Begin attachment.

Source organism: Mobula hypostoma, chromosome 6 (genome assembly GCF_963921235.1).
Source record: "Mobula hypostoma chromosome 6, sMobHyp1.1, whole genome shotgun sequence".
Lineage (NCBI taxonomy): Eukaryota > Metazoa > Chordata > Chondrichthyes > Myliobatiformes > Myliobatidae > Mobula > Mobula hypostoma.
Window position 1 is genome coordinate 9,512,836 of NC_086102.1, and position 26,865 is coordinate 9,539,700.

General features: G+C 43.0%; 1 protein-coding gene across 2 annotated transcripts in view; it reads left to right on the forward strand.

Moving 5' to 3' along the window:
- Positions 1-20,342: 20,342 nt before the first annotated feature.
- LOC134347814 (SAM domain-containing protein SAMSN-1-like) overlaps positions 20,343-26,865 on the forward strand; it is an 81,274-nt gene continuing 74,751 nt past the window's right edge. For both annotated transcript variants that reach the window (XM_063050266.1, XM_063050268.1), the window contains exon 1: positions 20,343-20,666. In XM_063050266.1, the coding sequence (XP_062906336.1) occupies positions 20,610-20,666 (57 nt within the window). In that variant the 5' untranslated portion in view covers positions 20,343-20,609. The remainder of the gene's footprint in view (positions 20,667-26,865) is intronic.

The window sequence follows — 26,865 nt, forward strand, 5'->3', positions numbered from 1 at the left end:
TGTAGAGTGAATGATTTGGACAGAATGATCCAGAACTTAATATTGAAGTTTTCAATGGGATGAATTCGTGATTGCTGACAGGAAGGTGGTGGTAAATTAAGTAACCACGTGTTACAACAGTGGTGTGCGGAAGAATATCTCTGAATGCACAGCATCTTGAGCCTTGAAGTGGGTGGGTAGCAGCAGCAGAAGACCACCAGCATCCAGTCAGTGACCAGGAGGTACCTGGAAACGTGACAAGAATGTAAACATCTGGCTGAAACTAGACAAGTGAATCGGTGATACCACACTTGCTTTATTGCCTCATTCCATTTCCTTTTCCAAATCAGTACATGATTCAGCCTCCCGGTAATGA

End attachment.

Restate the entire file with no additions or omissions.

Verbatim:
Source organism: Mobula hypostoma, chromosome 6 (genome assembly GCF_963921235.1).
Source record: "Mobula hypostoma chromosome 6, sMobHyp1.1, whole genome shotgun sequence".
Lineage (NCBI taxonomy): Eukaryota > Metazoa > Chordata > Chondrichthyes > Myliobatiformes > Myliobatidae > Mobula > Mobula hypostoma.
Window position 1 is genome coordinate 9,512,836 of NC_086102.1, and position 26,865 is coordinate 9,539,700.

General features: G+C 43.0%; 1 protein-coding gene across 2 annotated transcripts in view; it reads left to right on the forward strand.

Moving 5' to 3' along the window:
- Positions 1-20,342: 20,342 nt before the first annotated feature.
- LOC134347814 (SAM domain-containing protein SAMSN-1-like) overlaps positions 20,343-26,865 on the forward strand; it is an 81,274-nt gene continuing 74,751 nt past the window's right edge. For both annotated transcript variants that reach the window (XM_063050266.1, XM_063050268.1), the window contains exon 1: positions 20,343-20,666. In XM_063050266.1, the coding sequence (XP_062906336.1) occupies positions 20,610-20,666 (57 nt within the window). In that variant the 5' untranslated portion in view covers positions 20,343-20,609. The remainder of the gene's footprint in view (positions 20,667-26,865) is intronic.

The window sequence follows — 26,865 nt, forward strand, 5'->3', positions numbered from 1 at the left end:
TGTAGAGTGAATGATTTGGACAGAATGATCCAGAACTTAATATTGAAGTTTTCAATGGGATGAATTCGTGATTGCTGACAGGAAGGTGGTGGTAAATTAAGTAACCACGTGTTACAACAGTGGTGTGCGGAAGAATATCTCTGAATGCACAGCATCTTGAGCCTTGAAGTGGGTGGGTAGCAGCAGCAGAAGACCACCAGCATCCAGTCAGTGACCAGGAGGTACCTGGAAACGTGACAAGAATGTAAACATCTGGCTGAAACTAGACAAGTGAATCGGTGATACCACACTTGCTTTATTGCCTCATTCCATTTCCTTTTCCAAATCAGTACATGATTCAGCCTCCCGGTAATGA